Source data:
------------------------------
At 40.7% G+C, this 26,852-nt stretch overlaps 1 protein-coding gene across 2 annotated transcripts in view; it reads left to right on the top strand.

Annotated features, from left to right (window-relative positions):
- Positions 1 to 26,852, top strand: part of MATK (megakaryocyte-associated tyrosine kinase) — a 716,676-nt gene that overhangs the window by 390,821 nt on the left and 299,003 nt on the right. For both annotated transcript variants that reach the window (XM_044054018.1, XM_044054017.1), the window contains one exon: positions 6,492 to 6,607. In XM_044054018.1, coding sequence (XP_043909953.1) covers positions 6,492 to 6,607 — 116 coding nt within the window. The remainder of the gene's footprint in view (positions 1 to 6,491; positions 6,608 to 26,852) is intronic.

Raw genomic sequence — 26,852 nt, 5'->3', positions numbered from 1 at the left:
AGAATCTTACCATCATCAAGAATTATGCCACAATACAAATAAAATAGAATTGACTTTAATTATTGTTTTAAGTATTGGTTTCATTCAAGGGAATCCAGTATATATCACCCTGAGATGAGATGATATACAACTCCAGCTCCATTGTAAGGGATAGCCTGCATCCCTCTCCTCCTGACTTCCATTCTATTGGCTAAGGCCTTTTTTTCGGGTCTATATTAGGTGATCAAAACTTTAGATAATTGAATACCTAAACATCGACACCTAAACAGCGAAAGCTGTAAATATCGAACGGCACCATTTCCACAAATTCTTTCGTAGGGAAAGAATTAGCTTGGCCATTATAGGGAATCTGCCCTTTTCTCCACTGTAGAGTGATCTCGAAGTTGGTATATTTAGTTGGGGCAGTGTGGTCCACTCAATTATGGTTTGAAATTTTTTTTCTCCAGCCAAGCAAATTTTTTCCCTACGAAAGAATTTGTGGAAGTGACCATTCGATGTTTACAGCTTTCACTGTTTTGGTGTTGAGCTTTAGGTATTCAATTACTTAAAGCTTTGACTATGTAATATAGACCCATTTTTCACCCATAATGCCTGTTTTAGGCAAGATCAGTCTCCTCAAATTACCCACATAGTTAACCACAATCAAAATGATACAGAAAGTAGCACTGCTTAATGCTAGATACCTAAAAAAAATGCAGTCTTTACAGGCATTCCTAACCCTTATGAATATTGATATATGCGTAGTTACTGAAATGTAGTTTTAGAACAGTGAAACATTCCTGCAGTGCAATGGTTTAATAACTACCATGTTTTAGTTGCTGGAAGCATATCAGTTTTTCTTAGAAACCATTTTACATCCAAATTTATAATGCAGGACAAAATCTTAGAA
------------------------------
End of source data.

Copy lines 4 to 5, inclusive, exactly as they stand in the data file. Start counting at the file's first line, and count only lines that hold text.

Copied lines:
Raw genomic sequence — 26,852 nt, 5'->3', positions numbered from 1 at the left:
AGAATCTTACCATCATCAAGAATTATGCCACAATACAAATAAAATAGAATTGACTTTAATTATTGTTTTAAGTATTGGTTTCATTCAAGGGAATCCAGTATATATCACCCTGAGATGAGATGATATACAACTCCAGCTCCATTGTAAGGGATAGCCTGCATCCCTCTCCTCCTGACTTCCATTCTATTGGCTAAGGCCTTTTTTTCGGGTCTATATTAGGTGATCAAAACTTTAGATAATTGAATACCTAAACATCGACACCTAAACAGCGAAAGCTGTAAATATCGAACGGCACCATTTCCACAAATTCTTTCGTAGGGAAAGAATTAGCTTGGCCATTATAGGGAATCTGCCCTTTTCTCCACTGTAGAGTGATCTCGAAGTTGGTATATTTAGTTGGGGCAGTGTGGTCCACTCAATTATGGTTTGAAATTTTTTTTCTCCAGCCAAGCAAATTTTTTCCCTACGAAAGAATTTGTGGAAGTGACCATTCGATGTTTACAGCTTTCACTGTTTTGGTGTTGAGCTTTAGGTATTCAATTACTTAAAGCTTTGACTATGTAATATAGACCCATTTTTCACCCATAATGCCTGTTTTAGGCAAGATCAGTCTCCTCAAATTACCCACATAGTTAACCACAATCAAAATGATACAGAAAGTAGCACTGCTTAATGCTAGATACCTAAAAAAAATGCAGTCTTTACAGGCATTCCTAACCCTTATGAATATTGATATATGCGTAGTTACTGAAATGTAGTTTTAGAACAGTGAAACATTCCTGCAGTGCAATGGTTTAATAACTACCATGTTTTAGTTGCTGGAAGCATATCAGTTTTTCTTAGAAACCATTTTACATCCAAATTTATAATGCAGGACAAAATCTTAGAA